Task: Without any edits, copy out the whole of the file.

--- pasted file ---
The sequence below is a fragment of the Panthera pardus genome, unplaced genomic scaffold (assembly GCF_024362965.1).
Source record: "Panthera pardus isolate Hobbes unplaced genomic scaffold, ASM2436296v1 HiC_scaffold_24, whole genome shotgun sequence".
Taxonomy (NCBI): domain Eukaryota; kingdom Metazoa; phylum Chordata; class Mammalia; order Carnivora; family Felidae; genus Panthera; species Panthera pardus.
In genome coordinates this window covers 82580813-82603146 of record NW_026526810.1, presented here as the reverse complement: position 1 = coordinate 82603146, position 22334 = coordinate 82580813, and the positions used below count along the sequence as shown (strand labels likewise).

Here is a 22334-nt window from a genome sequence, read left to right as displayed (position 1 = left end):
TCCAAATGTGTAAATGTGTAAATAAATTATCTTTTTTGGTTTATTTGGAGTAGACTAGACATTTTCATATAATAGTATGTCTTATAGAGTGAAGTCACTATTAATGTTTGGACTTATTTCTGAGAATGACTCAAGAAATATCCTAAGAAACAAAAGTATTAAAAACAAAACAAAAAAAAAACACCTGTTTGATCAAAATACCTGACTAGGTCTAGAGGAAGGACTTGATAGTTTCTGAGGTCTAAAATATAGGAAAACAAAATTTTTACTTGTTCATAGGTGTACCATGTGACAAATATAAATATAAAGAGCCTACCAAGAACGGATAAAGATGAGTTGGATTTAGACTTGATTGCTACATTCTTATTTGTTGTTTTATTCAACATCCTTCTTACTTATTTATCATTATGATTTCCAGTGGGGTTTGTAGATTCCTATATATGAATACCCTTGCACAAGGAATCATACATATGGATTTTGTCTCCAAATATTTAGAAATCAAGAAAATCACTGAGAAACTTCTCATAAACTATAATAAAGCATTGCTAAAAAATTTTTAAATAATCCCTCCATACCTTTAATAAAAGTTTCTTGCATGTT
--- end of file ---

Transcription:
The sequence below is a fragment of the Panthera pardus genome, unplaced genomic scaffold (assembly GCF_024362965.1).
Source record: "Panthera pardus isolate Hobbes unplaced genomic scaffold, ASM2436296v1 HiC_scaffold_24, whole genome shotgun sequence".
Taxonomy (NCBI): domain Eukaryota; kingdom Metazoa; phylum Chordata; class Mammalia; order Carnivora; family Felidae; genus Panthera; species Panthera pardus.
In genome coordinates this window covers 82580813-82603146 of record NW_026526810.1, presented here as the reverse complement: position 1 = coordinate 82603146, position 22334 = coordinate 82580813, and the positions used below count along the sequence as shown (strand labels likewise).

Here is a 22334-nt window from a genome sequence, read left to right as displayed (position 1 = left end):
TCCAAATGTGTAAATGTGTAAATAAATTATCTTTTTTGGTTTATTTGGAGTAGACTAGACATTTTCATATAATAGTATGTCTTATAGAGTGAAGTCACTATTAATGTTTGGACTTATTTCTGAGAATGACTCAAGAAATATCCTAAGAAACAAAAGTATTAAAAACAAAACAAAAAAAAAACACCTGTTTGATCAAAATACCTGACTAGGTCTAGAGGAAGGACTTGATAGTTTCTGAGGTCTAAAATATAGGAAAACAAAATTTTTACTTGTTCATAGGTGTACCATGTGACAAATATAAATATAAAGAGCCTACCAAGAACGGATAAAGATGAGTTGGATTTAGACTTGATTGCTACATTCTTATTTGTTGTTTTATTCAACATCCTTCTTACTTATTTATCATTATGATTTCCAGTGGGGTTTGTAGATTCCTATATATGAATACCCTTGCACAAGGAATCATACATATGGATTTTGTCTCCAAATATTTAGAAATCAAGAAAATCACTGAGAAACTTCTCATAAACTATAATAAAGCATTGCTAAAAAATTTTTAAATAATCCCTCCATACCTTTAATAAAAGTTTCTTGCATGTT